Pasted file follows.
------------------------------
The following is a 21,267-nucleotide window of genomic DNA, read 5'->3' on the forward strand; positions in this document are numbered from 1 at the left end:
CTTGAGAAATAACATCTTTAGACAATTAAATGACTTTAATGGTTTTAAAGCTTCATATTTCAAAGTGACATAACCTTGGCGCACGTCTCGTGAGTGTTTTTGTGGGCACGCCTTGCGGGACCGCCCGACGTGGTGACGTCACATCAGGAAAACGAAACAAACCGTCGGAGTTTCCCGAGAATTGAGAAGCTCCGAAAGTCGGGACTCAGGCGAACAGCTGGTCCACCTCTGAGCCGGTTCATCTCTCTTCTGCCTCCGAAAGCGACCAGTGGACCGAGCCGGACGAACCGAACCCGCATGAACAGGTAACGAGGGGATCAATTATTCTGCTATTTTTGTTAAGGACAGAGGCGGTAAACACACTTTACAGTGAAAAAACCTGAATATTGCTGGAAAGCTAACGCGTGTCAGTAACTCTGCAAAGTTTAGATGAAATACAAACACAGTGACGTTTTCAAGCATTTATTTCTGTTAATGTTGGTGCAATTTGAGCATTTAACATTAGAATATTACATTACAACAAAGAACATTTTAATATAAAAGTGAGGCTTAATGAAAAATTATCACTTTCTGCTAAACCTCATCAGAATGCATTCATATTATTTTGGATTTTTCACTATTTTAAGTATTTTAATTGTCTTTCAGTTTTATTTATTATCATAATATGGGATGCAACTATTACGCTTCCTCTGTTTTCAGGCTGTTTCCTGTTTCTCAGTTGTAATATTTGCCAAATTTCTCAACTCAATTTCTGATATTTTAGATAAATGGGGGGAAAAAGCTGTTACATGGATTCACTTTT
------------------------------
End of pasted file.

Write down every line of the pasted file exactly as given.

The following is a 21,267-nucleotide window of genomic DNA, read 5'->3' on the forward strand; positions in this document are numbered from 1 at the left end:
CTTGAGAAATAACATCTTTAGACAATTAAATGACTTTAATGGTTTTAAAGCTTCATATTTCAAAGTGACATAACCTTGGCGCACGTCTCGTGAGTGTTTTTGTGGGCACGCCTTGCGGGACCGCCCGACGTGGTGACGTCACATCAGGAAAACGAAACAAACCGTCGGAGTTTCCCGAGAATTGAGAAGCTCCGAAAGTCGGGACTCAGGCGAACAGCTGGTCCACCTCTGAGCCGGTTCATCTCTCTTCTGCCTCCGAAAGCGACCAGTGGACCGAGCCGGACGAACCGAACCCGCATGAACAGGTAACGAGGGGATCAATTATTCTGCTATTTTTGTTAAGGACAGAGGCGGTAAACACACTTTACAGTGAAAAAACCTGAATATTGCTGGAAAGCTAACGCGTGTCAGTAACTCTGCAAAGTTTAGATGAAATACAAACACAGTGACGTTTTCAAGCATTTATTTCTGTTAATGTTGGTGCAATTTGAGCATTTAACATTAGAATATTACATTACAACAAAGAACATTTTAATATAAAAGTGAGGCTTAATGAAAAATTATCACTTTCTGCTAAACCTCATCAGAATGCATTCATATTATTTTGGATTTTTCACTATTTTAAGTATTTTAATTGTCTTTCAGTTTTATTTATTATCATAATATGGGATGCAACTATTACGCTTCCTCTGTTTTCAGGCTGTTTCCTGTTTCTCAGTTGTAATATTTGCCAAATTTCTCAACTCAATTTCTGATATTTTAGATAAATGGGGGGAAAAAGCTGTTACATGGATTCACTTTT